435 F2d 684 Kirby v. J D Cox

435 F.2d 684

Robert Woodford KIRBY, Appellant,
J. D. COX, Superintendent, Virginia State Penitentiary,
Richmond, Virginia, Appellee.

No. 14548.

United States Court of Appeals, Fourth Circuit.

Argued Dec. 7, 1970.
Decided Dec. 21, 1970.

James P. Jones, Abingdon, Va. (Court-assigned counsel) (Penn, Stuart & Eskridge, Abingdon, Va., on brief) for appellant.

William P. Robinson, Jr., Asst. Atty. Gen. of Va. (Andrew P. Miller, Atty. Gen., of brief) for appellee.

Before HAYNSWORTH, Chief Judge, and BRYAN and BUTZNER, Circuit Judges.


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On appeal from a denial of habeas corpus relief, Kirby contests the constitutionality of the seizure from his automobile of burglary tools, which led to his conviction in 1967 for burglary and possession of burglary tools. We affirm.


At approximately 3:00 a.m. on August 28, 1967 Police Officer Glass was on routine patrol when he observed Kirby's automobile at a closed service station. Kirby was in front of the automobile apparently looking under the hood. His companion, one Tolley, went to another automobile parked at the station and removed the license plates. On Tolley's return to Kirby's automobile Officer Glass approached and placed all of the occupants under arrest. In addition to Kirby and Tolley, both of their wives were present.


After retrieving the license plate from under the driver's seat, Officer Glass called for assistance. Other officers arrived at the scene shortly thereafter, searched the party and carried them to the police station. Kirby was armed. Officer Glass then took possession of a plastic tool case which was visible from outside the car. The contents of the case apparently were not visible. The case was located in a compartment behind the rear seat, designed to hold the convertible top, and was accessible through the open rear window.1 Examination of the tools in the case disclosed that they had been used in the commission of a burglary a few days before.


We find the search in the case to have been lawful, either as a search incident to a lawful arrest2 or as the result of an automobile search based on probable cause. Immediately following the arrest of the four occupants of the automobile, Officer Glass commenced his search of the vehicle and seized the stolen license plate. Without assistance, and with four persons to guard, it was entirely reasonable for him to suspend further search until reinforcements could arrive. The interruption lasted only a few minutes and the search was resumed as soon as it was safe to proceed. It was not necessary that Kirby be retained at the scene of the arrest while the search proceeded. United States v. Genovese, 4 Cir., 401 F.2d 514.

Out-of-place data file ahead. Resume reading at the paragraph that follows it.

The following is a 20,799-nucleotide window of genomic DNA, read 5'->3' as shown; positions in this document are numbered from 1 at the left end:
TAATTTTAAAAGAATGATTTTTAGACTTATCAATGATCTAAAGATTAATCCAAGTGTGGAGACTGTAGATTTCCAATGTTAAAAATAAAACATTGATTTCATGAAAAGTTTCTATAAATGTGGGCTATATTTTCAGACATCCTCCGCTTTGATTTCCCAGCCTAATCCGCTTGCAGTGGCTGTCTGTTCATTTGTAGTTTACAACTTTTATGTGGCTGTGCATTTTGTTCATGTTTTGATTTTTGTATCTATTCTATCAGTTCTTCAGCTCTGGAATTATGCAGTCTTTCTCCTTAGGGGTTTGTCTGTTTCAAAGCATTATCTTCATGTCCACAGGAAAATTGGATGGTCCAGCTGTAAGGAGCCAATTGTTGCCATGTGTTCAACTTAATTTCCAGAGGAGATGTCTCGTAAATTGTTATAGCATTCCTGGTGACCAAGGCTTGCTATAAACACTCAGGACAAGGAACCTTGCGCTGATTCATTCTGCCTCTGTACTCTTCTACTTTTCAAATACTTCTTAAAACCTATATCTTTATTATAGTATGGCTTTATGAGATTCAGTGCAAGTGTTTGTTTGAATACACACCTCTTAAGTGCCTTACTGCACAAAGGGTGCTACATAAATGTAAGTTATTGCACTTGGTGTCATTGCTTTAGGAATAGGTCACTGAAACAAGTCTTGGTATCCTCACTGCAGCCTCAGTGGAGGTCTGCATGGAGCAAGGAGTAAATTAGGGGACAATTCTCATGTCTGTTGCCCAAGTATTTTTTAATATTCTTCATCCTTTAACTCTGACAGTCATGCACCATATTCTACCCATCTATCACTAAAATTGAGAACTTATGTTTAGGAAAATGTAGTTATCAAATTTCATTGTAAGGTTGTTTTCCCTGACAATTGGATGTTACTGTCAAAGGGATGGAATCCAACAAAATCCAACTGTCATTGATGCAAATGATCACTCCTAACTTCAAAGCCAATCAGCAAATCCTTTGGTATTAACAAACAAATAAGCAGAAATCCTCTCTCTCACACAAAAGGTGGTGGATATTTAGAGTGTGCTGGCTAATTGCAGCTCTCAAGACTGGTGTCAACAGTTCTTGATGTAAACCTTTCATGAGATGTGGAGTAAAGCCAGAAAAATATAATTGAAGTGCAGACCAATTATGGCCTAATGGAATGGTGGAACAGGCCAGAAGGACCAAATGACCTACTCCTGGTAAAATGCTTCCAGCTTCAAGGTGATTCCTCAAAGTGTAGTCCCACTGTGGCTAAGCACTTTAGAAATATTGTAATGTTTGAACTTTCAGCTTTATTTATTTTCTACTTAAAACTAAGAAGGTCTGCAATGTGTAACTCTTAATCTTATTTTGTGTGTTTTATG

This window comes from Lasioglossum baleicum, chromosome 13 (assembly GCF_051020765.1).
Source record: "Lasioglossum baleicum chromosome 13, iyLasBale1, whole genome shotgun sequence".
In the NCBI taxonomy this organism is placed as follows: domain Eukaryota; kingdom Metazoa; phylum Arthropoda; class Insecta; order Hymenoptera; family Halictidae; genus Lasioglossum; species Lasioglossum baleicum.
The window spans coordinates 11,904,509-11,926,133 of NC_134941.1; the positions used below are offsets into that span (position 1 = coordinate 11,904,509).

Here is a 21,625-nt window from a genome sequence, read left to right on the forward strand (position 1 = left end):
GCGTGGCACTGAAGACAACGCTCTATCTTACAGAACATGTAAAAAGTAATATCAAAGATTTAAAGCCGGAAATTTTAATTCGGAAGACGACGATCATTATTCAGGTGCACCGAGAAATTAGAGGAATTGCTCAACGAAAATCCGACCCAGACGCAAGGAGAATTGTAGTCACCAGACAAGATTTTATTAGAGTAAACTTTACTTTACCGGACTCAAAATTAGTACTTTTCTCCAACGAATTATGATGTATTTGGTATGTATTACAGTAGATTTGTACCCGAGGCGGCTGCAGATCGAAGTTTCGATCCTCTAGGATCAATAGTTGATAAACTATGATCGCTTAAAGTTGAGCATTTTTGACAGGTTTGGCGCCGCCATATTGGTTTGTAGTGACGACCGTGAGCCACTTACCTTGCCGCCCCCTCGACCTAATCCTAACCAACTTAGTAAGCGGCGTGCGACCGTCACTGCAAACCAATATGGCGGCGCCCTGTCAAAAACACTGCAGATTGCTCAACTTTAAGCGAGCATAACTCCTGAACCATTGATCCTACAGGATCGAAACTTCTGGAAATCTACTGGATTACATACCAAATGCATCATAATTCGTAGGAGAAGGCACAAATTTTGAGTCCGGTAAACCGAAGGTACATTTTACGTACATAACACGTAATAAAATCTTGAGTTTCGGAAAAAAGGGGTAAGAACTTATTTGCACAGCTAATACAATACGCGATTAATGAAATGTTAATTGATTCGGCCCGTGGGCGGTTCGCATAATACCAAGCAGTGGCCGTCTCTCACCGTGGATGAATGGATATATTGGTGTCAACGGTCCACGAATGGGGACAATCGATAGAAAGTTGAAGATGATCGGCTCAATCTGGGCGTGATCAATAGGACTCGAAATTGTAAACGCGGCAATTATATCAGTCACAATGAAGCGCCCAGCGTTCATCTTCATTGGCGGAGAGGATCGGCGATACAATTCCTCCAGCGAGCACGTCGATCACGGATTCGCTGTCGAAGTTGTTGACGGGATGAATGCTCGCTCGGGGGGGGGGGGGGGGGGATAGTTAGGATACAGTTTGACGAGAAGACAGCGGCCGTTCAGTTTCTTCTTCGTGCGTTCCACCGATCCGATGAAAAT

Additionally, the warrantless search may be sustained under the doctrine of Chambers v. Maroney, 399 U.S. 42, 90 S.Ct. 1975, 26 L.Ed.2d 419,3 because it was based on probable cause to search the motor vehicle. Probable cause was supplied not by any individual factor but by the combination of circumstances apparent to the searching officer. The time and place of the events are of substantial significance. Officer Glass saw a crime committed in his presence. He had observed the placement of the stolen license plate in the automobile. The circumstances were suggestive of the conclusion that it was not an isolated occurrence. Kirby, at least, was known to have been armed before the time when the tool case was seized. Under all the circumstances, even if the resumption of the search be considered as separate from the search for and seizure of the license plate, the officer could reasonably have concluded that other instrumentalities of crime were probably contained in the automobile.




The search was casual, covering only what was readily visible without close scrutiny of the interior of the automobile. The following day a more thorough search was conducted pursuant to a warrant, apparently without revealing any additional evidence

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The requirements of Chimel v. California, 395 U.S. 752, 89 S.Ct. 2034, 23 L.Ed.2d 685, are inapplicable to this 1967 search. Thus, it is required only that the search be a reasonable one, conducted substantially contemporaneously with the arrest in time and place


Chambers announced no new rule of law. It did no more than reaffirm the long-standing exception to the warrant requirement in searches of moving and movable vehicles, when there is probable cause to search. Carroll v. United States, 267 U.S. 132, 45 S.Ct. 280, 69 L.Ed. 543; Brinegar v. United States, 338 U.S. 160, 69 S.Ct. 1302, 93 L.Ed. 1879